And then there is the unseen waiting. The waiting at clinics with indifferent staff. The waiting in hospital rooms with a roommate that screams through the night. The waiting at home to heal without hope of a perfect healing. The waiting for sleep that refuses to come. The waiting for those who forget to visit or call. The waiting for jobs that you don't get for every reason other than the actual one: your disability that was on display during the interview. The waiting for an ambulatory EEG to end which will either show nothing new or open another series of waiting rooms.
I've only let my rage show a handful of times. When I finished my most recent MRI, an MRI that took exceptionally long, I should add, the technician complimented me on my stillness. "Many people can't stay still for that long," she said.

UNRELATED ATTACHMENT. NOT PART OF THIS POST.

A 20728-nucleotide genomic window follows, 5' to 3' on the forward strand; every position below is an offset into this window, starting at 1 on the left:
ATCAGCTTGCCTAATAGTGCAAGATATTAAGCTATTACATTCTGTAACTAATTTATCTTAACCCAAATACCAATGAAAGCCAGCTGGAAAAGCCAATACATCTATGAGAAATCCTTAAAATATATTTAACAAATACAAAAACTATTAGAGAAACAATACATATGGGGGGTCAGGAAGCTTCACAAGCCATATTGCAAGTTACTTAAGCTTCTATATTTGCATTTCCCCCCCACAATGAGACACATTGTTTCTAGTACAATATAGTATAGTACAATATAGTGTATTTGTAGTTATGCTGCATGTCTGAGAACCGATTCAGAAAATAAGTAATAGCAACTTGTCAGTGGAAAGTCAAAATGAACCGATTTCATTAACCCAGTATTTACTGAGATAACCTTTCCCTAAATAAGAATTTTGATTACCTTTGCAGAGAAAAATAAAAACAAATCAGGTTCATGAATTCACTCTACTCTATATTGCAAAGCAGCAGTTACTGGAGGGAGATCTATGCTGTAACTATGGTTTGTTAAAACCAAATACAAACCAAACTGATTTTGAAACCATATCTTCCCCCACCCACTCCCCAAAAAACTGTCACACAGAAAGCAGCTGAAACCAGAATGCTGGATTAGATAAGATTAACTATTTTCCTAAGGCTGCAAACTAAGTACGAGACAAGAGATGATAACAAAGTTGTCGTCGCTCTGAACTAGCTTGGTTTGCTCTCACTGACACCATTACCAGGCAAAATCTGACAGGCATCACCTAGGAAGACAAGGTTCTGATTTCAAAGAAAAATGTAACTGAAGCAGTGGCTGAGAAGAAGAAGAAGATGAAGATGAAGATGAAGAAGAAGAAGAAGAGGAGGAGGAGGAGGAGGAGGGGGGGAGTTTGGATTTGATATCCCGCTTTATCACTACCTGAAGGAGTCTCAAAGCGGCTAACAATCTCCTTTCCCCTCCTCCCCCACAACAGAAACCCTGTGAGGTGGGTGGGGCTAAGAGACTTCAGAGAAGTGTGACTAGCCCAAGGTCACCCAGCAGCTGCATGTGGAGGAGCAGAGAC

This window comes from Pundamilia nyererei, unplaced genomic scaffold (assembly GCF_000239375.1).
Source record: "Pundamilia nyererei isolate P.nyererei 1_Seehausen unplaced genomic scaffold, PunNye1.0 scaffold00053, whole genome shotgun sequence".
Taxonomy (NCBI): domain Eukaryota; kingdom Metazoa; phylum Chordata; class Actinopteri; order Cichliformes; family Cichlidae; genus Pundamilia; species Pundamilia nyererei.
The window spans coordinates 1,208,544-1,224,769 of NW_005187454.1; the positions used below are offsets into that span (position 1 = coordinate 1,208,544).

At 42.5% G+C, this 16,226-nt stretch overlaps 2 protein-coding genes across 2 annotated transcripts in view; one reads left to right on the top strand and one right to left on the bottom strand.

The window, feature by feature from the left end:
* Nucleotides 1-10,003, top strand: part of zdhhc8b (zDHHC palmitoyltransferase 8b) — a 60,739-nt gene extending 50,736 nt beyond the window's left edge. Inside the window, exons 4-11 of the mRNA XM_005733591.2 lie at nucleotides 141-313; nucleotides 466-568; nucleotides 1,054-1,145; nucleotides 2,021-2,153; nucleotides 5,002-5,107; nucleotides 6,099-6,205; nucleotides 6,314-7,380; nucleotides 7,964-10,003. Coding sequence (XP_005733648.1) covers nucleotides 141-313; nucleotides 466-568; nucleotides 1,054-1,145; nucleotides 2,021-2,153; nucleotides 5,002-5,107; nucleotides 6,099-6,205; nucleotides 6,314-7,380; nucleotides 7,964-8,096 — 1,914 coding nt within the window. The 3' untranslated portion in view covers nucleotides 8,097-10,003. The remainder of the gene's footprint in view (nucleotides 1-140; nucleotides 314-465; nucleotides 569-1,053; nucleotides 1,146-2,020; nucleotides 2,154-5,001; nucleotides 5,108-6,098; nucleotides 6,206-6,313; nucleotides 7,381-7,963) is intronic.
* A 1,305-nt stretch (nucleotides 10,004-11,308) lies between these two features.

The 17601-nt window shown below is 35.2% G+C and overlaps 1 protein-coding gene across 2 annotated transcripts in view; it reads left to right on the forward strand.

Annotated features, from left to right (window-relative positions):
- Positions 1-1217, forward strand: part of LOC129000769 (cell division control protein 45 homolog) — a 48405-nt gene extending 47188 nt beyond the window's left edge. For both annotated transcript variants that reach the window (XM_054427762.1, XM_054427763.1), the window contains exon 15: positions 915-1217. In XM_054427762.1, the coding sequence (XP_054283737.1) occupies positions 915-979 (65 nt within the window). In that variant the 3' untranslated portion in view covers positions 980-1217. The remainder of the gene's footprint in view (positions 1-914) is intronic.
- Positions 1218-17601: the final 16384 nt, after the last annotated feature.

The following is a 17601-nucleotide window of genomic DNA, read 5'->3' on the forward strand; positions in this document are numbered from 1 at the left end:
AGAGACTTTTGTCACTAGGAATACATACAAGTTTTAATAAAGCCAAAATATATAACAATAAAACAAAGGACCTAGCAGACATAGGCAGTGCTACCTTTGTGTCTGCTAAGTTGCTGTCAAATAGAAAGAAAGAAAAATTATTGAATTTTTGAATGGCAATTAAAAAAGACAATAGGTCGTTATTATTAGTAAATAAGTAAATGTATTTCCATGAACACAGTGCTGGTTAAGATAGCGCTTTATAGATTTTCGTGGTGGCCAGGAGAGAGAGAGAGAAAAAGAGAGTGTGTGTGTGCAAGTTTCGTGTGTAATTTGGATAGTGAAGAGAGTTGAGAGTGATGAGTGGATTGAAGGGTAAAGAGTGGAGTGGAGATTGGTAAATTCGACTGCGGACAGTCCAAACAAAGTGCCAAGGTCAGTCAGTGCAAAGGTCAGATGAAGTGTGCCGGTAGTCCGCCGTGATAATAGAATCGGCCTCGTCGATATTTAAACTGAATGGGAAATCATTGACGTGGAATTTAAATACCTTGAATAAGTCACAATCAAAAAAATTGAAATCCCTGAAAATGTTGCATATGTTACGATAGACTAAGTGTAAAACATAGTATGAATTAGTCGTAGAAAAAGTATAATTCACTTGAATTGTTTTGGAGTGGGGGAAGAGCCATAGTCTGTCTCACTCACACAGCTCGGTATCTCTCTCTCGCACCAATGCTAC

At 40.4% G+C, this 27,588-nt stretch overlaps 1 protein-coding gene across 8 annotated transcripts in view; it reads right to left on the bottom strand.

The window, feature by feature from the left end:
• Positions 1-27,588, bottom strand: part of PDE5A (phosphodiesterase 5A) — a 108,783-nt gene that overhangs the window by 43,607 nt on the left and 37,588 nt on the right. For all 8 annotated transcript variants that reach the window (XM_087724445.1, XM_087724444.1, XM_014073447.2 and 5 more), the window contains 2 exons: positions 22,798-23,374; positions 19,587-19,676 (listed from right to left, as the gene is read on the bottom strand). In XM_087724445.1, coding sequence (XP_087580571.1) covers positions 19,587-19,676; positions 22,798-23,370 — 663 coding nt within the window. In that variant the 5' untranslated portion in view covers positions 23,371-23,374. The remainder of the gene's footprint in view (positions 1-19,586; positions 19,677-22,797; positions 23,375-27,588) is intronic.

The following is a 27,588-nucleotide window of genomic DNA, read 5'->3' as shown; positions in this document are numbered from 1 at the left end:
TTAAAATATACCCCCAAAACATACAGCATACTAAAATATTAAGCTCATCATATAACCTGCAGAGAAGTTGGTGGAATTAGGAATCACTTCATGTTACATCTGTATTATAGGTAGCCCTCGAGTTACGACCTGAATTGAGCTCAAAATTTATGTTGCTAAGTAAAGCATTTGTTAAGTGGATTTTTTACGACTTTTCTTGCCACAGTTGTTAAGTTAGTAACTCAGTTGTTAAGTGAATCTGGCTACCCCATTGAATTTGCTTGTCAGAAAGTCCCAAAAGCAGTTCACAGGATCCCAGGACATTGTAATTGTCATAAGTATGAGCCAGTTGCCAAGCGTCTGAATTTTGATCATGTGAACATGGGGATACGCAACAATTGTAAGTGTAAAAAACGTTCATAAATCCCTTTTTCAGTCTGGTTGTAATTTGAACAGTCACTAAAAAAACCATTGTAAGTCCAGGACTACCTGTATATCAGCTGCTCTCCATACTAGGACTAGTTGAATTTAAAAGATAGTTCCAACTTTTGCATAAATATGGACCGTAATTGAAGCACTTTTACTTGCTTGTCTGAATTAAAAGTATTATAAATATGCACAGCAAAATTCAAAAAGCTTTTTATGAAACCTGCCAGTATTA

I didn't tell her I'd had a lifetime of practice. It didn't occur to me to not be still.
Periodically throughout my childhood, my orthopedic surgeon decided to do reconstructive surgery in order to fight what my genetic code inscribed. Often these surgeries were in the summer and included the breaking of bones and attaching metallic parts that could stretch and straighten said bones. And so, instead of going to camp or the public pool with other children, I spent summers waiting in one of two places: a large flowered armchair that my grandmother had reupholstered, surrounded by a pile of books and lit by a lamp that hung from a golden chain; or my bed, guarded by another stack of books and an easy-to-reach lamp. I also had a tape player by my bed, for the nights when the physical pain went unmuted by medication or the mental anguish of being eight, ten, eleven, or fourteen and unable to behave like an eight-, ten-, eleven-, or fourteen-year-old kept me awake. Books, music, and good lighting often help one through private waiting sessions. Another habit of mine that's been carefully shaped over the years: to drown the pain of wanting another life by vicariously living others' lives and lyrics. I suppose that's what made me a writer.